Specific Recognition of Saturated and 4,5-Unsaturated Hexuronate Sugars by a Periplasmic Binding Protein Involved in Pectin Catabolism.Abbott, D.W., Boraston, A.B.
(2007) J.Mol.Biol. 369: 759
- PubMed: 17451747
- DOI: 10.1016/j.jmb.2007.03.045
- Primary Citation of Related Structures:
- PubMed Abstract:
The process of pectin depolymerization by pectate lyases and glycoside hydrolases produced by pectinolytic organisms, particularly the phytopathogens from the genus Erwinia, is reasonably well understood. Indeed each extracellular and intracellular c ...
The process of pectin depolymerization by pectate lyases and glycoside hydrolases produced by pectinolytic organisms, particularly the phytopathogens from the genus Erwinia, is reasonably well understood. Indeed each extracellular and intracellular catabolic stage has been identified using either genetic, bioinformatic or biochemical approaches. Nevertheless, the molecular details of many of these stages remain unknown. In particular, the mechanism and ligand binding profiles for the transport of pectin degradation products between cellular compartments remain entirely uninvestigated. Here we present the structure of TogB, a 45.7 kDa periplasmic binding protein from Yersinia enterocolitica. This protein is a component of the TogMNAB ABC transporter involved in the periplasmic transport of oligogalacturonides. In addition to the unliganded complex (at 2.2 A), we have also determined the structures of TogB in complex with digalacturonic acid (at 2.2 A), trigalacturonic acid (at 1.8 A) and 4,5-unsaturated digalacutronic acid (at 2.3 A). The molecular determinants of oligogalacturonide binding include a novel salt-bridge between the non-reducing sugar uronate group, selectivity for the unsaturated ligand, and the overall sugar configuration. Complementing this are UV difference and isothermal titration calorimetry experiments that highlight the thermodynamic basis of ligand specificity. The ligand binding profiles of the TogMNAB transporter complex nicely complement pectate lyase-mediated pectin degradation, which is a significant component of pectin depolymerization reactions.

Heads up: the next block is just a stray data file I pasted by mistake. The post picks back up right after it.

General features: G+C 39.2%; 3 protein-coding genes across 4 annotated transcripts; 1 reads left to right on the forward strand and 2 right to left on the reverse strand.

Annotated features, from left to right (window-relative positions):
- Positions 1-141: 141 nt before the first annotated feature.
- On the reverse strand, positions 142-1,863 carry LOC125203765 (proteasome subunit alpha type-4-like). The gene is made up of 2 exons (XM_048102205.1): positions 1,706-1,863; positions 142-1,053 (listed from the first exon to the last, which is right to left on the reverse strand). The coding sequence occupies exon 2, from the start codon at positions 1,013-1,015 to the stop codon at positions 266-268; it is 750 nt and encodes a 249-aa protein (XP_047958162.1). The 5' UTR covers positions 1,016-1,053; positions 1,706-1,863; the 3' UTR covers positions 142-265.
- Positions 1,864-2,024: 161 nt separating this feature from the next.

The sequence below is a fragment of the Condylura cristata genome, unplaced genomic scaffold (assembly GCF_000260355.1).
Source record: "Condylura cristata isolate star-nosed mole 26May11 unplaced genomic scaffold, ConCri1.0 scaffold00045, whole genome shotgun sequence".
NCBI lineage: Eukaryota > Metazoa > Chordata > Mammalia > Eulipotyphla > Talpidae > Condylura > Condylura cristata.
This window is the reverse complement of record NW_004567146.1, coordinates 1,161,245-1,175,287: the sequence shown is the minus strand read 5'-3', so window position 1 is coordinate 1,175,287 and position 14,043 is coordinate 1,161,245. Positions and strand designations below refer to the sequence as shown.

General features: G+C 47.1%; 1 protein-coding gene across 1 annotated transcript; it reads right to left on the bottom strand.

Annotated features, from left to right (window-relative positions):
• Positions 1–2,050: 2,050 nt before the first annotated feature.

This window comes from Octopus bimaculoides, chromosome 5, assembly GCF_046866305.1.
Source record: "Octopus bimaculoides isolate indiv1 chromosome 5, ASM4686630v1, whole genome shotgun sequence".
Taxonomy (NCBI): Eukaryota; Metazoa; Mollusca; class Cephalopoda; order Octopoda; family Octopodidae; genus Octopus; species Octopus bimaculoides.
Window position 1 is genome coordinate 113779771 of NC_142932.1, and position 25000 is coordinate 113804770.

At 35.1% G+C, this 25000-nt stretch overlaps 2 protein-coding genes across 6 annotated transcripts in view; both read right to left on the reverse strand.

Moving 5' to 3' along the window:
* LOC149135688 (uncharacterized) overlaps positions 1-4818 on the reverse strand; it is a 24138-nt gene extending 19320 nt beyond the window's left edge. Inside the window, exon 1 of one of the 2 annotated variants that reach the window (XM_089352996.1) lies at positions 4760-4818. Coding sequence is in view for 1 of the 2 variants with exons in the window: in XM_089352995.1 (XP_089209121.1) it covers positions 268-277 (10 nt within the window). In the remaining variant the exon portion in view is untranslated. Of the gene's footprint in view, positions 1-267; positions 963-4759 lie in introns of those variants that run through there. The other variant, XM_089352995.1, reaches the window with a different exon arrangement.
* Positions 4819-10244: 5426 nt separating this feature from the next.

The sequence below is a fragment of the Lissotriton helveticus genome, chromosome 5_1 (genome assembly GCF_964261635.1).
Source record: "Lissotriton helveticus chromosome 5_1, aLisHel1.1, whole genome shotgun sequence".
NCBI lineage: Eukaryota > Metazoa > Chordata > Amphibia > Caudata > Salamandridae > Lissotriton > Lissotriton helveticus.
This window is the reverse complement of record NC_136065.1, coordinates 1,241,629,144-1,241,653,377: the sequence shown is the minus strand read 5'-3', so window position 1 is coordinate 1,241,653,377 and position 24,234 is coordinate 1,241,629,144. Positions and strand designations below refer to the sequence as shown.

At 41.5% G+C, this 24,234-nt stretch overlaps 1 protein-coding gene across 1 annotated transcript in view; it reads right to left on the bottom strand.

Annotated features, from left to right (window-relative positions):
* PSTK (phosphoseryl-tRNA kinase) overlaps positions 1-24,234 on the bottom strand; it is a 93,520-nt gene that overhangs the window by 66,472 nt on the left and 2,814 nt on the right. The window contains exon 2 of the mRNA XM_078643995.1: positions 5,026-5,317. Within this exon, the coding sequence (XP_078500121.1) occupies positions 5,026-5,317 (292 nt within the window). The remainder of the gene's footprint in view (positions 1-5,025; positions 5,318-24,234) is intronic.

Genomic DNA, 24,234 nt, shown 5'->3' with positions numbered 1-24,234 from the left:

Biochemistry and Microbiology, University of Victoria, PO Box 3055 STN CSC, Victoria, BC, Canada V8W 3P6.